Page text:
E. Hayward and Amelia Ferry lived here for nearly 30 years, despite the fact that by the 1930s most of the mansions of West 56th Street had been converted for commercial purposes or turned into boarding houses. The pair shared the house with their three servants, Alice Smith, Louise Condliff and Elizabeth McTieh.
Down the block the elderly Henry and Adelaide Seligan were still living in No. 30, catered to by their live-in staff of eleven. When the pair died in 1933, only months apart, the clause in the purchase contract for No. 26 was void and E. Hayward Ferry was finally free to lease the house.
On September 5, 1935 The New York Times casually mentioned that the "five-story American basement residence at 26 West Fifty-sixth Street…was leased by E. Haywood [sic] Ferry to Albert and Charles Boni, Inc., publishers.” The house, said the article, “will be altered extensively for use by the lessees as their offices.”
The publisher remained in the building until September 1945 when Major L. G. Lederer, an importer and manufacturer of handbags and accessories, purchased the house from the Ferry estate. The firm, Lederer de Paris, shared the building with the Rumanian Legation which took over the entire mansion in June of 1947.
Then things took a shadier turn.
In July of 1950 a “long-term lease” was negotiated for the house with the Gold Key Club, Inc. Key clubs were popular at the time as after-hours restaurants or nightclubs used by members only. The members would supply the club with their own bottles of liquor which were stored on premises. When the members arrived, they were served from their own supply of alcohol, no money was exchanged, and everything was perfectly legal. Supposedly.
In their 2005 book “Id Do It Again! A Memoir,” former Copa girls Harriet Wright and Brie Austin described the Gold Key Club. “…there were after hour places all over the area, the most famous being the exclusive Gold Key Club on West 56th Street…owned by Vinny Bruno. Anyone who wanted to continue drinking or had a special girlfriend to impress took their dates there—if they could get in. It was members only. This was literally one of those places where you rang the bell and waited to be ‘recognized’ before the buzzer let you in—another remnant of the old speakeasy tradition.”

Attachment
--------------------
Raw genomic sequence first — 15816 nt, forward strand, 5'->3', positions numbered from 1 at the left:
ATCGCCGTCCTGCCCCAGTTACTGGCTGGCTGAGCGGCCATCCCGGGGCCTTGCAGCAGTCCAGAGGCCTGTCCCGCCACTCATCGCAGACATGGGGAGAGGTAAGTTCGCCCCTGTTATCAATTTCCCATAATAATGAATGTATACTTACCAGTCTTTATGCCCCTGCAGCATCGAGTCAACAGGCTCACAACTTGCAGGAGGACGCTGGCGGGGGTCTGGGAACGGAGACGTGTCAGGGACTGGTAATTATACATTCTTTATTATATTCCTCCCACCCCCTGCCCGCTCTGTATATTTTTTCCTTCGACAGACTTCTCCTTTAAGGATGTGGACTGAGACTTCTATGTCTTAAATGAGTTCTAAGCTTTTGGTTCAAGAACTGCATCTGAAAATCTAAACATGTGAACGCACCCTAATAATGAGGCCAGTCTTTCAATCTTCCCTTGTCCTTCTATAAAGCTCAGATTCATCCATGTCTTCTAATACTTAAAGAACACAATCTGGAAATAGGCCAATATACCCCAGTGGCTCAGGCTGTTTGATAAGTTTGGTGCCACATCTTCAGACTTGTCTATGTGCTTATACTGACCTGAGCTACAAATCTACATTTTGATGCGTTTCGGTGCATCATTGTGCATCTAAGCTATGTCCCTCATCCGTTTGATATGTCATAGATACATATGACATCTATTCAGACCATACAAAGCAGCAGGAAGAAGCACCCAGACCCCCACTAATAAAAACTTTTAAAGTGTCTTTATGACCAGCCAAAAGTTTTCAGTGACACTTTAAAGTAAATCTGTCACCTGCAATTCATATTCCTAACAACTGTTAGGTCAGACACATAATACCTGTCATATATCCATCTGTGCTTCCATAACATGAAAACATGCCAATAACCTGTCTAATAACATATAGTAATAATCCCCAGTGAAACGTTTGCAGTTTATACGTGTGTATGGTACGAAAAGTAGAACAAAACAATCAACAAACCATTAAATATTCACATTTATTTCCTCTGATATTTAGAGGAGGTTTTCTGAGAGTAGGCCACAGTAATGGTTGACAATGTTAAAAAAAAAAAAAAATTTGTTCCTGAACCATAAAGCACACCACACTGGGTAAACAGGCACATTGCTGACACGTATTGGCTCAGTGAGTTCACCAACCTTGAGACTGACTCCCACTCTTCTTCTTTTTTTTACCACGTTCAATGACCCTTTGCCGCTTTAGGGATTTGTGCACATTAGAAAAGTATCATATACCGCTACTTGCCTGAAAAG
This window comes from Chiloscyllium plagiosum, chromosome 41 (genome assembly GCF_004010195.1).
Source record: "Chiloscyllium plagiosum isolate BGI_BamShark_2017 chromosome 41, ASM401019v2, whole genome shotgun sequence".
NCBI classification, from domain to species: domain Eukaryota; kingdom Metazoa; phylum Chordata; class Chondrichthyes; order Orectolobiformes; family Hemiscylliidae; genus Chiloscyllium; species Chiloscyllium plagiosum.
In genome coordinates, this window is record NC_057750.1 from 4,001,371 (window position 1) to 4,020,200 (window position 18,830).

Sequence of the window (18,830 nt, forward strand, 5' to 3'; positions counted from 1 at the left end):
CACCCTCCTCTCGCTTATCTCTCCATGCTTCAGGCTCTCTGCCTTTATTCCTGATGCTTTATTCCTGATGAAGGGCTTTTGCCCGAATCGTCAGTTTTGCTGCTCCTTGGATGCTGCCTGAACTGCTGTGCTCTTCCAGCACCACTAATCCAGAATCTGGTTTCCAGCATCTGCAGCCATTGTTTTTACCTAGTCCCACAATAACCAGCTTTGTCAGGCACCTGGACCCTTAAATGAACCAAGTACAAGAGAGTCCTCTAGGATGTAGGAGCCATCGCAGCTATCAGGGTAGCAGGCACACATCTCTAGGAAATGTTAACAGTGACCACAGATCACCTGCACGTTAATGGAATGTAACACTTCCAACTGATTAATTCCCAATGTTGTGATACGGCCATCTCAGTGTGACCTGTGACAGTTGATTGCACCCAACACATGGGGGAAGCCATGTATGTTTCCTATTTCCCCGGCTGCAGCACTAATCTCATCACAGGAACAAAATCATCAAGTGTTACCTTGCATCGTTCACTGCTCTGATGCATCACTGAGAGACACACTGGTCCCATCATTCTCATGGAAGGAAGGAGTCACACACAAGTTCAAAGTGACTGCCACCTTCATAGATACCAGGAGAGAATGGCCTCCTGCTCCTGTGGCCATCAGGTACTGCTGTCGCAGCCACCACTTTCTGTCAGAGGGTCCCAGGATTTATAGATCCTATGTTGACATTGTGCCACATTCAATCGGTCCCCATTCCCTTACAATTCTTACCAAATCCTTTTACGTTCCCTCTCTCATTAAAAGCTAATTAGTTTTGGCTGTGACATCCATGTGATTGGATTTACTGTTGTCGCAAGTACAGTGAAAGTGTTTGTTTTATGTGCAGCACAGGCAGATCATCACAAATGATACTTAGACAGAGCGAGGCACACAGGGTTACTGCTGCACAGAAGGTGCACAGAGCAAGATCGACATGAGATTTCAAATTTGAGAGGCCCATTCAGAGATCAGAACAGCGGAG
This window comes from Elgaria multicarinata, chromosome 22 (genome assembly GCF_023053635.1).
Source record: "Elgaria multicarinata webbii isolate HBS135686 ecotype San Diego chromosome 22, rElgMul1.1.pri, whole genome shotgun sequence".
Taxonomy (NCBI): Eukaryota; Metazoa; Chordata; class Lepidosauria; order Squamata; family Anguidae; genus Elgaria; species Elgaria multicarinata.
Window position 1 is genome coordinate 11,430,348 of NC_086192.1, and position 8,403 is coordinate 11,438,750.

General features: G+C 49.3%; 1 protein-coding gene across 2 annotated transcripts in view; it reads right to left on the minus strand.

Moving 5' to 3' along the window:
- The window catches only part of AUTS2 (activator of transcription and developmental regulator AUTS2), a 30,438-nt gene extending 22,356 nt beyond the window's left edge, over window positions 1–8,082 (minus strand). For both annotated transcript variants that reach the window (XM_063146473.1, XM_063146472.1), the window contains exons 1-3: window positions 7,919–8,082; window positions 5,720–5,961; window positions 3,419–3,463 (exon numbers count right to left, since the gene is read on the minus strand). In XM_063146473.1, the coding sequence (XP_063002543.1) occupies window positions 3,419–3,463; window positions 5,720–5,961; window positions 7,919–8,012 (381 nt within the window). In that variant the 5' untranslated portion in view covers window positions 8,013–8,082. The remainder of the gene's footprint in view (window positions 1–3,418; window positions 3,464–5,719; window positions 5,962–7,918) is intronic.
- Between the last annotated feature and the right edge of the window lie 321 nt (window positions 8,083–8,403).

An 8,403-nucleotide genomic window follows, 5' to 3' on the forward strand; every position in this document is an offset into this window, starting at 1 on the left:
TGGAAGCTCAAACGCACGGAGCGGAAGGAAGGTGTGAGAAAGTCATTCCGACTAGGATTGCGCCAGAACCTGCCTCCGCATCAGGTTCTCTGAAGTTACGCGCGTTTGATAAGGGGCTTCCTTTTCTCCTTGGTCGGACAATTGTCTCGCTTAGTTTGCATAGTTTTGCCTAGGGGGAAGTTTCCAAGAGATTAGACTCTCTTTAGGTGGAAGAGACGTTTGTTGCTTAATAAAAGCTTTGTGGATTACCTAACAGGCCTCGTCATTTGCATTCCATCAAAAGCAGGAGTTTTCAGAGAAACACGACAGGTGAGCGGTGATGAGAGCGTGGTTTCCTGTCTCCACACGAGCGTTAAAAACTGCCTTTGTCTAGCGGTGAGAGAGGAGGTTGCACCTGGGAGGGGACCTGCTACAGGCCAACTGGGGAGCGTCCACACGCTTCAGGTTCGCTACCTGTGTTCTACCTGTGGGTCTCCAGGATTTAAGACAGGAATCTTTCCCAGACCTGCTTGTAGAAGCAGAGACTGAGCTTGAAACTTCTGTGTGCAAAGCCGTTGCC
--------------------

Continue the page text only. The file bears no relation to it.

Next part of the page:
In February 1956, District Attorney Frank S. Hogan did not give the club so rosy a description. Calling it a “speakeasy with Chinese-type cuisine, very pretty girls and soft music,” he told reporters it was not a legitimate membership club but “actually an unlicensed after-hours bottle club where liquor was stored and sold in violation of the Alcoholic Beverage Control Law.”
Hogan went on to say he suspected the club of being an “underworld enterprise” connected with Anthony Strollo, a “top underworld figure.”
The club, in 1956, had about 3,500 members and was patronized by well-known writers, film stars and prominent businessmen. Truman Capote was said to have been a regular patron. In a raid in February of that year 60 tuxedo-wearing members were handed subpoenas to appear before a grand jury investigating the club.
A year later the club was raided again. President of the club John R. Durante, who lived in the house above the club, and Vincent Mauro, described by The Times as an “ex-convict,” were fined $200 each and given a 60-day suspended sentence.
Through it all the outward appearance of the distinguished house at No. 26 West 56th Street remained unaltered. In 1957 it regained its dignity when 28-year old fashion designer Arnold Saasi purchased the town house for more than $200,000. He established his showroom as well as his home here.
Scaasi hired designer Valerian Rybar to decorate the house with “velvet-pillowed divans, velvet draperies and even velvet-covered banisters in terra cotta tones,” according to The Times. The confused fashion designer proudly announced to all that the house had been designed by Stanford White at the turn of the century and that his dining room was “the room where Stanford White pushed Mrs. Harry K. Thaw in the famous red velvet swing.”
It did make for a good story, even if it was exceedingly off-base.
The house was sold in 1964 to the Martin Foundation, established to aid educational and social services. The building housed the foundation’s headquarters and the offices of the Eleanor Roosevelt Cancer Fund, the Eleanor Roosevelt Memorial Foundation, the Dessoff Choirs and Hollywood actor-producer Sidney Glazier’s offices.
For the next two decades various other foundations and offices would come and go, including the Film Institute of America, the Federal Bar Association of New York and New Jersey and the Vassar College Capital Campaign.
|photo by Alice Lum|
Since 1988 the Spanish Broadcasting System has run its operations from here. It is the largest publicly traded Hispanic-controlled media and entertainment company in the country.
The distinctive limestone mansion was designated a New York City landmark in 2009.